Before going into details in how to setup data partitioning on SQL server, it is important to understand data partitioning concept. So first, I will give a simple definition of what it is.

Understanding the concept

Data partitioning is a way to spread data on the same logical structure into different physical storage with a specific organization.  The goal of data partitioning is to accelerate mainly IOs reads and writes.

Indeed, when you write your data, you can access several different physical storage units. Usually, when you insert data, you access the same partition but when you update, it can be on several partition. An example is when you update orders with a specific status (orders open, to be archived for example) and your partition scheme (this corresponds to the way you spread your data into different physical storage units) follows range of order seeded ids, you access several partitions at once, making your update faster. On the contrary, when you insert orders with the same partition scheme, you will access one partition, that we can usually the current partition, as orders will be inserted with incremental order id.

Following the same idea, when you read the orders by status, you will access several physical storage units at once, increasing your IO read parallelism, while you will read one partition when you like to access the most recently inserted orders.

Finally, maintenance on partitions is easier than on one big data storage unit. For example, old orders would not be accessed often, reducing the risk of real downtime when rebuilding offline indexes. Additionally data compression is completely understandable of old partitions as the access would be limited. Switching out to a different storage unit or purging an entire partition (for example, we like to keep only one year worth or orders) is much easier with a partition scheme set up.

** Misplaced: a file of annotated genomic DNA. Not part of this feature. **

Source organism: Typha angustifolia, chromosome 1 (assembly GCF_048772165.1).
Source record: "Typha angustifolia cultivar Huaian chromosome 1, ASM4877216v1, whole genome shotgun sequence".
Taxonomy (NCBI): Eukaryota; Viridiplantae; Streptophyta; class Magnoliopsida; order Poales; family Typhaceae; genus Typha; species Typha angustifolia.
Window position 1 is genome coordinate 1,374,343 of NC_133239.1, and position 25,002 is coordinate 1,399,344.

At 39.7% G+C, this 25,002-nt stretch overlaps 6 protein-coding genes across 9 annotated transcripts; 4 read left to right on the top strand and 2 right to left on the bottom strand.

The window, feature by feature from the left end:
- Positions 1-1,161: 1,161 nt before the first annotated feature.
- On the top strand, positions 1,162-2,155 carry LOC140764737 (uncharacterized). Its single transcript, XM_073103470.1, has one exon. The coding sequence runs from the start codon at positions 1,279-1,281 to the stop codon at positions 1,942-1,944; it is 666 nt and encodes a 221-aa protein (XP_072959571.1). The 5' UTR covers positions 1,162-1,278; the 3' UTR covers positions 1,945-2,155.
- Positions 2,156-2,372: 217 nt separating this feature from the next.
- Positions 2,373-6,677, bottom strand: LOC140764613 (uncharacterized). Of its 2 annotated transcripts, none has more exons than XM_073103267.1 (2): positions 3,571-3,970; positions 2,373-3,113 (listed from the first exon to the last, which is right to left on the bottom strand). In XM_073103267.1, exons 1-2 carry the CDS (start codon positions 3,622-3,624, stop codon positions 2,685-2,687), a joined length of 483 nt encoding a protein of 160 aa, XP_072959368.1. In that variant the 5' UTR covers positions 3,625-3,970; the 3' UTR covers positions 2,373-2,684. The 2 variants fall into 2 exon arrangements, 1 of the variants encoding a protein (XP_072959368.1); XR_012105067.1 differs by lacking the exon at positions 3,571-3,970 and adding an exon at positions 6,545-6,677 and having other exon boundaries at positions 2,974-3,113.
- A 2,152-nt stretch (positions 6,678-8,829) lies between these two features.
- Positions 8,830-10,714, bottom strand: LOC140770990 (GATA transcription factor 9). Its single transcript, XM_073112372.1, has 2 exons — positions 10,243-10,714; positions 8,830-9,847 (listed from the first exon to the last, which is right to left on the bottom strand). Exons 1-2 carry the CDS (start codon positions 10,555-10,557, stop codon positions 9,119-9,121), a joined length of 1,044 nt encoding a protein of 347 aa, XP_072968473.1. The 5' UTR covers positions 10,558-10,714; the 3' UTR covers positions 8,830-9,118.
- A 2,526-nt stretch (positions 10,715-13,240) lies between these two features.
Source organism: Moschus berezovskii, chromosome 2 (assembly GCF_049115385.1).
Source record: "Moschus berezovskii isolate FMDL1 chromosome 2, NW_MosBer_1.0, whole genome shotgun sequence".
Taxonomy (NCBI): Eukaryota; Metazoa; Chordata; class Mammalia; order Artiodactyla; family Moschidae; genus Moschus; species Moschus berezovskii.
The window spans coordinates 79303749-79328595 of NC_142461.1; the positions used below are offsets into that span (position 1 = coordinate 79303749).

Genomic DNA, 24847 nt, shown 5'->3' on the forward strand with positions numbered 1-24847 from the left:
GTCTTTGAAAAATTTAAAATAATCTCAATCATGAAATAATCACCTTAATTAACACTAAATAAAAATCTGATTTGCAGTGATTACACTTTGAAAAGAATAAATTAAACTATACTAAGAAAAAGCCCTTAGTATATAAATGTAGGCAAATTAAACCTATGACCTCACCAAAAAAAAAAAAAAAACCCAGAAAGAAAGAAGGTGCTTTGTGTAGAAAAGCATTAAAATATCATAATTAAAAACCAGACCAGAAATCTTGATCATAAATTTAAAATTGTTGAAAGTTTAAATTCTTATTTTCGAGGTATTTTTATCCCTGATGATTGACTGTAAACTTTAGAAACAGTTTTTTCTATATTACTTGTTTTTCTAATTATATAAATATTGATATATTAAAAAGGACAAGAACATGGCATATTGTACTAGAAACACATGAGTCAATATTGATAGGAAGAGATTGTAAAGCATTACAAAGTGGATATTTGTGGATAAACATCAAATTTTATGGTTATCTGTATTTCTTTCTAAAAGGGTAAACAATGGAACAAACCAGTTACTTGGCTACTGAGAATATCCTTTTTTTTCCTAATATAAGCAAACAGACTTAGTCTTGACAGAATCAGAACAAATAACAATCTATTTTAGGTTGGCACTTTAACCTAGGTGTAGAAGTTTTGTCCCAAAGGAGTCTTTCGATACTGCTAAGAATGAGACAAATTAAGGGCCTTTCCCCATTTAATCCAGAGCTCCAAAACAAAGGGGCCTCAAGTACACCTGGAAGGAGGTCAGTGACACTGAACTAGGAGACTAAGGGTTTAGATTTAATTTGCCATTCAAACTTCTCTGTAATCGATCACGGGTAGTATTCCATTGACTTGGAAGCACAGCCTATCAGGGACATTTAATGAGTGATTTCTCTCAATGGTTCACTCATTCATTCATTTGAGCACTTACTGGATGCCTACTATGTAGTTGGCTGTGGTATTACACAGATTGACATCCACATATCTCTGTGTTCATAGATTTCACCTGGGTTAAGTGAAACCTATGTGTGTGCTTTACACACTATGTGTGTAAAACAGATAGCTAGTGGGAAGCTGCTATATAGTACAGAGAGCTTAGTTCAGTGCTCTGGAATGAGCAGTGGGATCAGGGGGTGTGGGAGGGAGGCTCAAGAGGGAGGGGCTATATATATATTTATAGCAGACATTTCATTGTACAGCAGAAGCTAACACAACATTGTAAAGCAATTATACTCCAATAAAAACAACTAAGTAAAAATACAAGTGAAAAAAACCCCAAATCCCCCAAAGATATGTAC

One can define partition scheme as the mapping between the technical segmentation (range of order ids in our example) and the physical storage unit (on Sql server, filegroup and eventually physical file). Obviously Microsoft added additional layer such as the partition function, filegroup before files but it ends up been the segmentation and the physical storage unit mapping.

Implementing data partition

Before going into scripting, one should understand that there are many ways to implement data partitions.  Some MSSql Dbas will say that data partitioning is only available on enterprise version. Those DBAs just simplify that data partitioning is, just an implementation, instead of a concept. Data partitioning can be implemented in any database engine on any edition as soon as one knows the limitation of the edition. We will review methods of data partitioning on the three main editions of Sql server, three methods that are different due to limitation of the Sql server edition. Obviously the limitations of the engine are only due to the cost license of Microsoft SQL server. Microsoft thinks that Data partitioning is only relevant for large corporation and therefore should not be a matter on smaller editions.  Well, this is a point of view, rather a sales pitch, I would say.
In my experience, I set up data partitioning on the three different editions: Express, Standard and Enterprise. However small or big your company is, data is irrelevant to the budget you have. I do recall a very successful company using Sql server express edition. They were just using commodity – type servers with Express license to dedicate database shards. This was in telecommunication. In the mean time, I do remember another set up on standard version, with a table schema representing the partition scheme. Finally, for large table on enterprise, the use of Microsoft partition scheme and function was used.
I will present the three different set ups and first the one that most of people know, the enterprise edition data partitioning.

On Sql Server Enterprise